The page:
Historically, the PHEIC label has been politically and economically damaging for the often-fragile countries at the centre of an outbreak, leading to reductions in tourism and trade, and harsher border restrictions. During the 2014–16 West Africa Ebola outbreak, many countries stopped issuing visas to citizens of the affected countries of Guinea, Liberia and Sierra Leone, while most airlines cut-off routes to these nations.
A review of the WHO’s handling of the West Africa outbreak – in which Director-General Margaret Chan was widely criticised for her delayed PHEIC declaration – also highlighted deeper institutional reasons for the WHO’s hesitancy, including concerns over political opposition from member state leaders, a closed-off internal culture at the WHO and past criticism over creating panic by declaring a PHEIC during the relatively mild 2009 H1N1 (Swine Flu) pandemic.
The WHO’s widely panned response to the 2014–16 West Africa outbreak prompted a period of significant soul-searching. While subsequent reforms such as the establishment of the WHO’s Health Emergencies Program and Contingency Fund for Emergencies have rightfully drawn praise, concerns over inadequate global leadership and ongoing funding shortages remain.
A crucial development following the West Africa outbreak has been the widespread application of the rVSV-ZEBOV Ebola vaccine. First used in a ring vaccination program during the 2018 Equateur province outbreak, the vaccine is 97.5% effective at stopping transmission of the virus, and had been administered to over 90,000 people as of a WHO review of the North Kivu outbreak in April.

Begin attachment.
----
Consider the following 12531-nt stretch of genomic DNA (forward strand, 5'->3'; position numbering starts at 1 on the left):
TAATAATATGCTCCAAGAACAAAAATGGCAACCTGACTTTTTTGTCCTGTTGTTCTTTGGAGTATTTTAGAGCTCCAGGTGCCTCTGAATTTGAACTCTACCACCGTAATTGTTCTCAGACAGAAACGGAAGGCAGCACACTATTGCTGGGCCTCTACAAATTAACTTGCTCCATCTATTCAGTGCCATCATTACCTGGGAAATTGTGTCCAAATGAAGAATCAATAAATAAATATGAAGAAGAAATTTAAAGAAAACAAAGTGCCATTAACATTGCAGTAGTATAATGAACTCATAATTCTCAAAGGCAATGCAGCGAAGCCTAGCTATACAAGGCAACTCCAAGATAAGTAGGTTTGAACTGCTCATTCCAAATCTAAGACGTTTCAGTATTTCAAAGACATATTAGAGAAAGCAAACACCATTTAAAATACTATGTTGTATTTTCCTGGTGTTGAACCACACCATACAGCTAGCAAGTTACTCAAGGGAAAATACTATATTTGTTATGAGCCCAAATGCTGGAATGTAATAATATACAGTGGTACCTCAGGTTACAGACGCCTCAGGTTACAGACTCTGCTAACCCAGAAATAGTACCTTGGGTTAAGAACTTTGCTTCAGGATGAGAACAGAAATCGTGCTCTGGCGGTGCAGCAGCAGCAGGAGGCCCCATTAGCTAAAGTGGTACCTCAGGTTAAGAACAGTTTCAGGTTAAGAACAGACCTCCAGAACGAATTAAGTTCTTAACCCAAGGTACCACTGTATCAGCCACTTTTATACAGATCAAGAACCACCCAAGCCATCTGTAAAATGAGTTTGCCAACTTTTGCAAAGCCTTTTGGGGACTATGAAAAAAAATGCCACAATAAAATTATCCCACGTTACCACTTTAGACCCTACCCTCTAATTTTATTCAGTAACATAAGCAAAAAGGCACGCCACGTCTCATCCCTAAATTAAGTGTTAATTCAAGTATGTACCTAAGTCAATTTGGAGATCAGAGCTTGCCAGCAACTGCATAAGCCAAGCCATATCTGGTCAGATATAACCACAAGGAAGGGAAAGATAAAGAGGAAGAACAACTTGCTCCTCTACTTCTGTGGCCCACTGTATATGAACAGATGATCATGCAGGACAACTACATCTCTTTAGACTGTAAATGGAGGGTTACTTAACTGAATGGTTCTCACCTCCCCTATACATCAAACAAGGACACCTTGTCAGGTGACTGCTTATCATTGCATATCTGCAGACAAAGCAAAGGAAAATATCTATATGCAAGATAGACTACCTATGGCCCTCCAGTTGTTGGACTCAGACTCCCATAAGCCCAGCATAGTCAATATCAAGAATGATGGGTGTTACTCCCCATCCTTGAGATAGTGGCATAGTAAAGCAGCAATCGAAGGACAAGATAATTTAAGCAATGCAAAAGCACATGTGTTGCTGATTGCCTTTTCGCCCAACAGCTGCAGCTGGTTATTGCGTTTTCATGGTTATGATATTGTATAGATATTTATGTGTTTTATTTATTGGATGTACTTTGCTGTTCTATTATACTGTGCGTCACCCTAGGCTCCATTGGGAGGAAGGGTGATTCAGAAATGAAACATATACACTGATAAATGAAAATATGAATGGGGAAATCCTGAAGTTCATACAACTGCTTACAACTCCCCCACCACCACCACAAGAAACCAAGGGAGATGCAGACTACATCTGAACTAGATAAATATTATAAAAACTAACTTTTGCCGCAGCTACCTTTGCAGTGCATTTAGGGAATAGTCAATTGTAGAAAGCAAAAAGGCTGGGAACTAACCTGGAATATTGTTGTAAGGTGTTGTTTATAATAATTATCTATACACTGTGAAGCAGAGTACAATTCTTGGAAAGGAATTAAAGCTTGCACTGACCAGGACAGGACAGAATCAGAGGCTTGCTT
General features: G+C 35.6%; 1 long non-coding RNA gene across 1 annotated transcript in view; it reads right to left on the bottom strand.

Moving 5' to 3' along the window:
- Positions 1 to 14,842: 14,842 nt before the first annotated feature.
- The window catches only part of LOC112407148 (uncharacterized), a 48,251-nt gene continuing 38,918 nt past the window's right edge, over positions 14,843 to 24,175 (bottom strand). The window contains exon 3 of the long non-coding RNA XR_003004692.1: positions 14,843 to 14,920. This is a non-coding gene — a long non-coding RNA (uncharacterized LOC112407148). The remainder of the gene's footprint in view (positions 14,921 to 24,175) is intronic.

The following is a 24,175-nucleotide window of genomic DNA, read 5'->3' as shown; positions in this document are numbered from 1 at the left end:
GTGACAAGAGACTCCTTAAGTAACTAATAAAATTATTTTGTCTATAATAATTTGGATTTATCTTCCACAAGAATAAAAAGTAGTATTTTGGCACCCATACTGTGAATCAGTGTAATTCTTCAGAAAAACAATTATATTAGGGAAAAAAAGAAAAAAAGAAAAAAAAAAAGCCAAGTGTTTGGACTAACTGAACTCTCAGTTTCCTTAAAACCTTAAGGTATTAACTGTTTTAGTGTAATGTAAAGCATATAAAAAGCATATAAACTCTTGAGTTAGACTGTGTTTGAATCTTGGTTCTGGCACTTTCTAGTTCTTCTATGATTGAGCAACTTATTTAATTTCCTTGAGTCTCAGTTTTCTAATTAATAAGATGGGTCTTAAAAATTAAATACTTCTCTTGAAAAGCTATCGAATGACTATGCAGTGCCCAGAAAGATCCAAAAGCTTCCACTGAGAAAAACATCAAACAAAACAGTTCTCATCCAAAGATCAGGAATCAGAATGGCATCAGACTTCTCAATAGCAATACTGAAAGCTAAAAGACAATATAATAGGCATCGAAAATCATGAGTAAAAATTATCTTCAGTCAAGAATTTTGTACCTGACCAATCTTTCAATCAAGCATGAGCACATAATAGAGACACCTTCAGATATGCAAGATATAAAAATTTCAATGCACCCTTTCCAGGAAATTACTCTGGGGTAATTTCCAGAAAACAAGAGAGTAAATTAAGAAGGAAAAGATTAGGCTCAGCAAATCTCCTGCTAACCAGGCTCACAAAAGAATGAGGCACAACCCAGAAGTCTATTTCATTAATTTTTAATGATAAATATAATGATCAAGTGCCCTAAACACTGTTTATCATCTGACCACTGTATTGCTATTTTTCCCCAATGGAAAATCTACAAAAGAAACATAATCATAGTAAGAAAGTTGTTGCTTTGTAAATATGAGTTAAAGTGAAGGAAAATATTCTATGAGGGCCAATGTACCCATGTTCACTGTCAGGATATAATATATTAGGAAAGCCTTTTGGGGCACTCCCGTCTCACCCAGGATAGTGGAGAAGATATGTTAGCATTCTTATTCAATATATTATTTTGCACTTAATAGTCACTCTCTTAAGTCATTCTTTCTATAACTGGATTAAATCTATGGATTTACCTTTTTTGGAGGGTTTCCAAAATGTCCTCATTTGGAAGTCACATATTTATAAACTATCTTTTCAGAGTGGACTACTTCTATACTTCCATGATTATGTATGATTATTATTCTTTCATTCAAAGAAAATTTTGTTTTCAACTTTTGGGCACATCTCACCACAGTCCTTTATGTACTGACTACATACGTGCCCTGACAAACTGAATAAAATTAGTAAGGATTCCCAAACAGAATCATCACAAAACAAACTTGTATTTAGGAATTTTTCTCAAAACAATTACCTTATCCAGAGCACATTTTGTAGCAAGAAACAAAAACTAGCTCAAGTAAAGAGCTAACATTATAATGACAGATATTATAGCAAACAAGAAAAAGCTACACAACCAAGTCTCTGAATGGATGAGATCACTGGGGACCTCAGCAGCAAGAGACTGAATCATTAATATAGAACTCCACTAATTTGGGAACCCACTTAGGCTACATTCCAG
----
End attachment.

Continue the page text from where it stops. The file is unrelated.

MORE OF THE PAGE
While Merck, its manufacturer, has committed to double supplies in 2020, current vaccine shortages have necessitated the used of adjusted dosages, which provide an uncertain protective duration.
The WHO may also consider the introduction of an experimental vaccine developed by Johnson & Johnson. The new vaccine, which had been blocked by former Health Minister Kalenga amidst claims of insufficient efficacy evidence, ethics concerns and alleged withholding of vital information, has garnered the support of Medicines Sans Frontieres and the WHO’s Strategic Advisory Group of Experts (SAGE) on Immunization.
Following Kalenga’s resignation, introduction of the vaccine may be critical to halting the spread of the virus in vulnerable populations.
The WHO’s Expert Committee has called for continued action from the global community, including the anticipation and prevention of negative consequences from the outbreak and a commitment to maintaining open travel and trade arrangements with Congo.
The delayed response of the WHO and the wider international community to the 2014–2016 West Africa outbreak was a crucial and avoidable failing that resulted in thousands of deaths and billions of dollars in spending. A timely, coordinated global effort this time around will be essential to preventing a similar disaster.
Tedros has echoed these calls for a scaled up response with a plea for increased global financial support, estimating the cost of containing the outbreak in the hundreds of millions of dollars. “Unless the international community steps up and funds the response now,’ he warned, “we will be paying for this outbreak for a long time to come.”